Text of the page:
The fundamentalist position has long been that every Jew, Hindu, Moslem, etc., and even any Christian who does not accept their particular brand of Christianity before death is damned to an eternity of torment. These preachers of “doom” both in Russell’s day and now hold in contempt the Gospel of love taught by Pastor Russell and the Bible Student movement he founded.

Calvinists especially cringed under the heat of this sunlight of this love. No wonder—they taught that the vast majority were eternally damned before they were even born. Unable to meet Russell’s scriptural logic, many resorted to personal attacks on him. All these attacks have been refuted by the facts of the case. Included among these untrue and disproved accusations is that Pastor Russell was a false prophet.

Contrary to misrepresentation, Pastor Russell never taught the Lord would return in 1914. Jehovah’s Witnesses assert the Lord returned invisibly in 1914. Pastor Russell was not a Jehovah’s Witness. Never claiming to be an originator of truth but a compiler, Pastor Russell was convinced of the scriptural validity of 1914 as a prophetic date from the writings of several Bible expositors.

Certain that the year 1914 would mark the end of the “Times of the Gentiles” (Luke 21:24), Russell between 1876 and 1914 searched the scriptures to fine tune the relationship between the end of “Gentile Times” and the “time of trouble” that would terminate the “present evil world.” Pastor Russell was not a prophet of doom. He taught a gradual destruction of our “world” or “social order” – a destruction of systems and institutions, but not of people. (Zephaniah 3:8-9, Psalm 46:6-10, Haggai 2:7)

This destruction would be accomplished through war, revolution, and eventually anarchy. Far from being a doomsday prophet, Pastor Russell was a teacher of the good news (gospel) of the kingdom. After the symbolic “earth” (social order) of Zephaniah’s prophecy is destroyed, the people are shown as remaining. “For then I will turn to the people a pure language, that they may call upon the name of the Lord with one consent.” By contrast, Fundamentalists are doomsdayers. They believe the overwhelming majority of humankind will be doomed eternally at Christ’s return.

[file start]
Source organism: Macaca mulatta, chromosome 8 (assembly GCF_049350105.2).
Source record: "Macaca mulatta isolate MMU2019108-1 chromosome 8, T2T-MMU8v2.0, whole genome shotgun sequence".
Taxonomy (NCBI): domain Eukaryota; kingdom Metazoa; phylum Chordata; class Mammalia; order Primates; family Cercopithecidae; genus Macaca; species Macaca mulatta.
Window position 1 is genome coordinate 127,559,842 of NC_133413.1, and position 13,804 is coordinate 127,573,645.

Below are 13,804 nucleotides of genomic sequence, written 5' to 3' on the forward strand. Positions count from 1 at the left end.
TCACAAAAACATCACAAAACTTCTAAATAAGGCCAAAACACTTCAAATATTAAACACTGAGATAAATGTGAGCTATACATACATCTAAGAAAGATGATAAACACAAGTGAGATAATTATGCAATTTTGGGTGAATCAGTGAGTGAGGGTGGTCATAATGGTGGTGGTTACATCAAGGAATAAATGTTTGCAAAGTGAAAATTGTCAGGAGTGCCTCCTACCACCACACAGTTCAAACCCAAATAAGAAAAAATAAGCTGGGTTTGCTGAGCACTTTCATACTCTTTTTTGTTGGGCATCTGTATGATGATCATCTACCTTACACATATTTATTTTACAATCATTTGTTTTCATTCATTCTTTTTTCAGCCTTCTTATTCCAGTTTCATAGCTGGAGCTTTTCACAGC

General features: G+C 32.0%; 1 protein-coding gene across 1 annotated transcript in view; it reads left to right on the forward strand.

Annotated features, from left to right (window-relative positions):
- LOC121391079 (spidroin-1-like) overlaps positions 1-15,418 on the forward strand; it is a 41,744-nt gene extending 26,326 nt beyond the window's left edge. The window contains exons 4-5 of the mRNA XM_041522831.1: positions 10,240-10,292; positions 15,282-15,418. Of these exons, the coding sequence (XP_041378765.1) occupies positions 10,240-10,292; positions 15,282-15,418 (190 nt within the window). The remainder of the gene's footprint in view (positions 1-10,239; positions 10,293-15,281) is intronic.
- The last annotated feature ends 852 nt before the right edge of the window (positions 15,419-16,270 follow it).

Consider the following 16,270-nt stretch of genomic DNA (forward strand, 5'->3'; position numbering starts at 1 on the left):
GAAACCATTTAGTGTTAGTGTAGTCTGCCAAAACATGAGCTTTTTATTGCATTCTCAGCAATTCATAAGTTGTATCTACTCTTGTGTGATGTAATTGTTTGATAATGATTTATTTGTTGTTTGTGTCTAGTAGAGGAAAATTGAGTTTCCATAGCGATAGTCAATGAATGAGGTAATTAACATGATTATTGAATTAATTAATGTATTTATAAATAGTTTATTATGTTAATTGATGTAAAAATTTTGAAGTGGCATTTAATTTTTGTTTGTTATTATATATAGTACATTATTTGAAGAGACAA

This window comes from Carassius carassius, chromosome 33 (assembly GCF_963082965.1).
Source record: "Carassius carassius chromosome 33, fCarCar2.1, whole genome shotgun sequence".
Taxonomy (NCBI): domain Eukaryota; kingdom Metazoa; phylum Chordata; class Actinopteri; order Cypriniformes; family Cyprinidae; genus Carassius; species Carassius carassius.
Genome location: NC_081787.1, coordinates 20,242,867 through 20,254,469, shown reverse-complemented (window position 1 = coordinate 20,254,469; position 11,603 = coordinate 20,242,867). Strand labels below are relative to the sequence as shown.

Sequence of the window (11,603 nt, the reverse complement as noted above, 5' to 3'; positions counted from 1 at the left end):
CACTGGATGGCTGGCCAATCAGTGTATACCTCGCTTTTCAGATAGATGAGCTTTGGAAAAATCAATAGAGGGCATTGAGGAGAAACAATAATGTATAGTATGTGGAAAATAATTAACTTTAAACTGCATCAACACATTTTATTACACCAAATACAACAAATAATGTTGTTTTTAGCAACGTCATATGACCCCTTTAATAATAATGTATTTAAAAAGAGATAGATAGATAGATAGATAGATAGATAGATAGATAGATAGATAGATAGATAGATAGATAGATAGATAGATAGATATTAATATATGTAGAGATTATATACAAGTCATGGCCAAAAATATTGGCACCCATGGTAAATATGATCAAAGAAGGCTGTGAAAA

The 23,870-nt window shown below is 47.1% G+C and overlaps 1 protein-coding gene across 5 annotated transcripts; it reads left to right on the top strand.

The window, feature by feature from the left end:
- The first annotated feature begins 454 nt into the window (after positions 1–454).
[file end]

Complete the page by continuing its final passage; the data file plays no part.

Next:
By 1904, Russell realized the “time of trouble” would extend beyond 1914.12 He began to realize that its processes – war, revolution, and anarchy could cover a period of time after 1914.

How long? Although he favored a shorter period of destruction he at times cautioned the “time of trouble” could extend for many years. In 1909 – 5 years before 1914 – Pastor Russell wrote “ ...our faith and hope would be equally clear and logical whether this age ends in October 1914, or a century later...”13

In no way can Pastor Russell’s teachings on 1914 be compared with the failed dates of John Wesley, Joseph Wolff, William Miller, Hal Lindsey, Collin Deal, or Harold Camping. Years before 1914 he taught that the termination (eviction) of the Gentile nations and their right to rule would begin with the ending of the “Times of the Gentiles” in 1914. He did not set an absolute date for the completion of the destruction process after 1914.

What Happened in 1914?

So what did happen in 1914? Is there any evidence to support or deny the position of Pastor Russell? The outbreak of an unprecedented world war caused the following reaction from the publisher of a noted periodical. The August 30, 1914, issue of THE WORLD MAGAZINE in a feature article about Bible Student predictions reported:

The terrific war outbreak in Europe has fulfilled an extraordinary prophecy. For 25 years Bible Students have been proclaiming to the world that the Day of Wrath prophesied in the Bible would dawn in 1914. The Bible speaks of a “time of trouble such as never was since there was a nation.” This prophecy of Daniel Bible Students identify as the “Day of Wrath,” the “Time of the Lord,” and the so-called “End of the World,” references which are plentiful in the Scriptures.

Historians have much to say about that eventful year 1914. The following is a part of the historical record.

Edmond Taylor while quoting Arnold Toynbee said: “Looking back from the vantage point of the present we see that the outbreak of World War I ushered in a twentieth-century “Time of Troubles” ... from which our civilization has by no means yet emerged.